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Former Leafs, Predators enforcer Wade Belak found dead at age 35 in Toronto

Aug 31, 2011, 6:36 PM EDT

Columbus Blue Jackets v Nashville Predators Getty Images

With the tragic deaths of tough guys Derek Boogaard and Rick Rypien coming just months apart, the hockey world already fought through plenty of grief during this summer. The NHL’s nightmare off-season continues today, though, as QMI reports that former enforcer Wade Belak was found dead in a Toronto Hotel room at age 35 Wednesday afternoon. The cause of Belak’s death hasn’t been revealed yet, but we’ll keep an eye out for details tonight and beyond.

Belak was beloved for his sense of humor and kind off-ice demeanor during his lengthy NHL career. Although he enjoyed stints with the Colorado Avalanche, Calgary Flames, Florida Panthers and Nashville Predators, he will probably be best known as a member of the Toronto Maple Leafs. He spent parts of seven seasons in Toronto, where he charmed many fans along the way. Belak was scheduled to appear on the popular CBC game show “Battle of the Blades” this year, another indication of his popularity.

Belak scored eight goals and 25 assists for 33 points while collecting 1,263 penalty minutes in 549 regular season games spread over 14 seasons. Belak also played in 22 playoff games – all with Toronto – scoring one goal and collecting 36 penalty minutes. Belak was involved in 136 fights in his NHL career, according to “fight card” information at Hockey Fights.com.

It’s been a brutal four months for the league, as Boogaard (28) died on May 13 while Rypien (27) passed away on August 15. The NHL and its players association already announced plans to examine and improve upon their support programs, but Belak’s death will probably do more to force that issue – regardless of the cause of death.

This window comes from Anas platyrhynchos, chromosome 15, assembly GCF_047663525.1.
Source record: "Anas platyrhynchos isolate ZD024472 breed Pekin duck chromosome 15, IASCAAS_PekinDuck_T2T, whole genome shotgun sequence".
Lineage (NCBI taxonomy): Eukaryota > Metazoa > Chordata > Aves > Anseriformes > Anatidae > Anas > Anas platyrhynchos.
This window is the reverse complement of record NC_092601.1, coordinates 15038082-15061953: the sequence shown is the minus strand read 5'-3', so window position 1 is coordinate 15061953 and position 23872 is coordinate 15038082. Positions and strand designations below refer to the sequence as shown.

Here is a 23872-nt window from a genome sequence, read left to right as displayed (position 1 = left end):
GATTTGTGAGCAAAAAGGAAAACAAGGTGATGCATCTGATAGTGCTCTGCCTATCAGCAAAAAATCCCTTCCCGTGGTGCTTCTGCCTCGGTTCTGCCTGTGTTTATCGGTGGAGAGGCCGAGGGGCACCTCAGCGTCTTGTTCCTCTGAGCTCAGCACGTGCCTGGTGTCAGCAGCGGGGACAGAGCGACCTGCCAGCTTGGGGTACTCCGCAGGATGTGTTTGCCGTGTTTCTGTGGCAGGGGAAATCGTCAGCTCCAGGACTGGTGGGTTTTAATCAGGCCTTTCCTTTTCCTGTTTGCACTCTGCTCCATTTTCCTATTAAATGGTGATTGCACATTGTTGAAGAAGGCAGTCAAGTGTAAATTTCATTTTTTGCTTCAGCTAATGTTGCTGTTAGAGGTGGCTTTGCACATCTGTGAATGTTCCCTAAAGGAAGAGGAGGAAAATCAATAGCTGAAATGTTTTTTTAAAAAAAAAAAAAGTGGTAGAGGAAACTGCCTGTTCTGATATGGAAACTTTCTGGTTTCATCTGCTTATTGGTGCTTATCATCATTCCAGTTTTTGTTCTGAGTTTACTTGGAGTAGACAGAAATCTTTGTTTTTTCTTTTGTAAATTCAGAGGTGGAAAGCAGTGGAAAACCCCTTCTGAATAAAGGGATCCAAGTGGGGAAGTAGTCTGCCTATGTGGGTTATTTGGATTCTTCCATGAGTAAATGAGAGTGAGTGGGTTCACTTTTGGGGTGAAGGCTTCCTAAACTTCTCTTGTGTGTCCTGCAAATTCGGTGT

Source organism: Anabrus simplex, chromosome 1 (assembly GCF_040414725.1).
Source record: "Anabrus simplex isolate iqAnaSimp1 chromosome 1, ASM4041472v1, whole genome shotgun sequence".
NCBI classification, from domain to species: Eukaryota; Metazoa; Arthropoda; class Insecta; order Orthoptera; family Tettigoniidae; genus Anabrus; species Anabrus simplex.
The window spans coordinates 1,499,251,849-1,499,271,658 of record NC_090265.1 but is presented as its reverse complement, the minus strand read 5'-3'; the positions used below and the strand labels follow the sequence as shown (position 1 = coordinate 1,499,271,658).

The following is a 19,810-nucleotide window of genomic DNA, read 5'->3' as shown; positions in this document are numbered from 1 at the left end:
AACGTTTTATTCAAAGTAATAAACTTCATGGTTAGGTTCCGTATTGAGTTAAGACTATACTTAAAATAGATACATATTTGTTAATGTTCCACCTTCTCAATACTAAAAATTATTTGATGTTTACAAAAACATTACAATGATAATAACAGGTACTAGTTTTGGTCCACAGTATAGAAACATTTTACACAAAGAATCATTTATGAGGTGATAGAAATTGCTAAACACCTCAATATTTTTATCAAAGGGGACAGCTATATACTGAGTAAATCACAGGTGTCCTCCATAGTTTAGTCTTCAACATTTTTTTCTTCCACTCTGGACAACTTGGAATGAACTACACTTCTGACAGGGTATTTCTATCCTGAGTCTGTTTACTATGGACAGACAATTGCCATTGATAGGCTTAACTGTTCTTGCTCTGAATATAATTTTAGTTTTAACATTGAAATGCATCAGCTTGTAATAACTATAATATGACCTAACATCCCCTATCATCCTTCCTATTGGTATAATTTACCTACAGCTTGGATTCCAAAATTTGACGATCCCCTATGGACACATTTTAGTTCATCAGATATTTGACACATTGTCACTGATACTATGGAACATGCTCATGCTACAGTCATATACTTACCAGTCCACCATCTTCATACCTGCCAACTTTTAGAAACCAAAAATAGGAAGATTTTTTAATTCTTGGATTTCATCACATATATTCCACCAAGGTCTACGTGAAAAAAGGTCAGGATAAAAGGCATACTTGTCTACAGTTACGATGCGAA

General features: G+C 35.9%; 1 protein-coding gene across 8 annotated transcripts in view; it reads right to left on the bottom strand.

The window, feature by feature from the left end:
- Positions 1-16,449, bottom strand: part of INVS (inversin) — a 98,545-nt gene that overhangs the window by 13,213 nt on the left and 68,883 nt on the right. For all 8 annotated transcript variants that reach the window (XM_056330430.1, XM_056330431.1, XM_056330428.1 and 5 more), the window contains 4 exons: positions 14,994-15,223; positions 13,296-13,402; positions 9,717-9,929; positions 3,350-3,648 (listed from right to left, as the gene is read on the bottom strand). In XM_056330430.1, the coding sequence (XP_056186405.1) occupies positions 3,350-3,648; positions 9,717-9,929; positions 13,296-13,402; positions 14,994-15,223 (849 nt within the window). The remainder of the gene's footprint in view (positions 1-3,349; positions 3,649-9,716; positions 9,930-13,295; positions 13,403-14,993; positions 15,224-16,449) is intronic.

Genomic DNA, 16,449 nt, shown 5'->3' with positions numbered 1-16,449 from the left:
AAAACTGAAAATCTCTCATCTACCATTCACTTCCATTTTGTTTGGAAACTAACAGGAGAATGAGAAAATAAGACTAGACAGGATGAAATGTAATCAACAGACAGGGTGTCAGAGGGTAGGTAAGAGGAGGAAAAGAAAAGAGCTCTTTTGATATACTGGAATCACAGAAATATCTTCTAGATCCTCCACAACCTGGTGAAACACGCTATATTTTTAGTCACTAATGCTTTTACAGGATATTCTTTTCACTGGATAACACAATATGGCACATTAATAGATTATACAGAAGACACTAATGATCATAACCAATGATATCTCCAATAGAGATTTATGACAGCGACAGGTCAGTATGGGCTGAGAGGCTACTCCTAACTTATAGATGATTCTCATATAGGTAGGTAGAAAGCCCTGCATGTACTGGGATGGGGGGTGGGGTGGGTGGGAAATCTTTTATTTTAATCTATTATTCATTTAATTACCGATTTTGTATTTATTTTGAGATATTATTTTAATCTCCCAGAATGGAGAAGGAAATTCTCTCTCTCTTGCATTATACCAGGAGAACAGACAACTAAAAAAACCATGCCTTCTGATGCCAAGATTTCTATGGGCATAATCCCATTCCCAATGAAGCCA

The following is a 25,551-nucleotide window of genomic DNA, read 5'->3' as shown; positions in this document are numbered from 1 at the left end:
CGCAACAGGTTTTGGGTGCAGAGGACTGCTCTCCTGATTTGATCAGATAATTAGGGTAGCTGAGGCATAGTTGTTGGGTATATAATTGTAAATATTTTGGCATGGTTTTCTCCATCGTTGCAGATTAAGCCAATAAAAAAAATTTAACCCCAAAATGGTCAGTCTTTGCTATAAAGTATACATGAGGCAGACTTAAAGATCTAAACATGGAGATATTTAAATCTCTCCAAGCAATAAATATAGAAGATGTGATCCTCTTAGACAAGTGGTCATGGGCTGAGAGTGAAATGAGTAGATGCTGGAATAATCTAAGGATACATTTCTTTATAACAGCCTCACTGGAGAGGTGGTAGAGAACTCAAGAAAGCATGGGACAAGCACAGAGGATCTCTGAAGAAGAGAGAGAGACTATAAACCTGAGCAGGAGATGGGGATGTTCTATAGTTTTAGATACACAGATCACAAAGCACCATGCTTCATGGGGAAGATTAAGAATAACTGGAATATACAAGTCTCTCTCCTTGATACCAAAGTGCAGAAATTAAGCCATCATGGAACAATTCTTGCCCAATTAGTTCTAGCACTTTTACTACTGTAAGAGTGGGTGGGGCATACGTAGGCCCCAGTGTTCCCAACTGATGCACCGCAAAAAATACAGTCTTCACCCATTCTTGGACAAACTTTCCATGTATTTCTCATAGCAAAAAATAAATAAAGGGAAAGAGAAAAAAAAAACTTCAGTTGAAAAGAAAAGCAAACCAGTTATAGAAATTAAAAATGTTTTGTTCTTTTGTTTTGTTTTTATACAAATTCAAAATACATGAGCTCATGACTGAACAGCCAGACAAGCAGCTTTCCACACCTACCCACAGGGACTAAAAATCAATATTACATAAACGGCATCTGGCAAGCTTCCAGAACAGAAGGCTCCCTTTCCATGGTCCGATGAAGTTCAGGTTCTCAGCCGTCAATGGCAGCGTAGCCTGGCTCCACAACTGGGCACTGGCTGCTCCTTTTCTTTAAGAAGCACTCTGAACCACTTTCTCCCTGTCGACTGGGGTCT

This is a tough blow to take, especially since Belak leaves behind a wife and two young daughters. You can read more about Belak’s life and career here. Our hearts go out to his family on another dark day for the sport.

Update: Belak’s final NHL team the Nashville Predators released this statement regarding his death.

“The entire Nashville Predators organization and family is shocked and saddened by the sudden and untimely passing of Wade Belak. Wade was a beloved member of the organization, a terrific teammate and wonderful father and husband who will be greatly missed. Our thoughts and prayers go out to his wife Jennifer and children Andie and Alex. We offer our full support to them at this very difficult time.”

Update (7:44 p.m.): NHLPA Executive Director Donald Fehr issued this statement:

“All Players and NHLPA staff are sincerely saddened and shocked by the passing of former member Wade Belak. His affable personality made him popular with teammates, fans and media, and he was a hardworking, respected member of the Association. He will undoubtedly be greatly missed throughout the entire hockey community. Our deepest condolences go out to Wade’s family and friends during this very difficult time.”

Update (7:45 p.m.): NHL Commissioner Gary Bettman released a statement mourning Belak’s passing:

“The National Hockey League family mourns the passing of Wade Belak, who competed to the utmost every minute of his NHL career. Our hearts go out to Wade’s loved ones, his friends, his former teammates and to all who feel the horrible void left by this tragedy.”

Update (9:15 p.m.): Unfortunately, the Toronto Sun is reporting that according to their sources, Belak’s cause of death: suicide

More as it becomes available.

  1. trbowman - Aug 31, 2011 at 6:36 PM

    ANOTHER enforcer……

  2. capsrockva - Aug 31, 2011 at 6:44 PM

    I can’t believe this. Another one, God this has been awful summer for Hockey fans all over. My thoughts and prayers go out yet once again

  3. 1943mrmojorisin1971 - Aug 31, 2011 at 8:14 PM

    Too many tragedies. My thoughts and prayers are with his friends and family

    RIP Wade, you were much beloved in Toronto and you will be missed

  4. muttbolts - Aug 31, 2011 at 8:54 PM

    They didnt mention bob probert .it was a lil while ago though

  5. Kristenaux - Aug 31, 2011 at 9:23 PM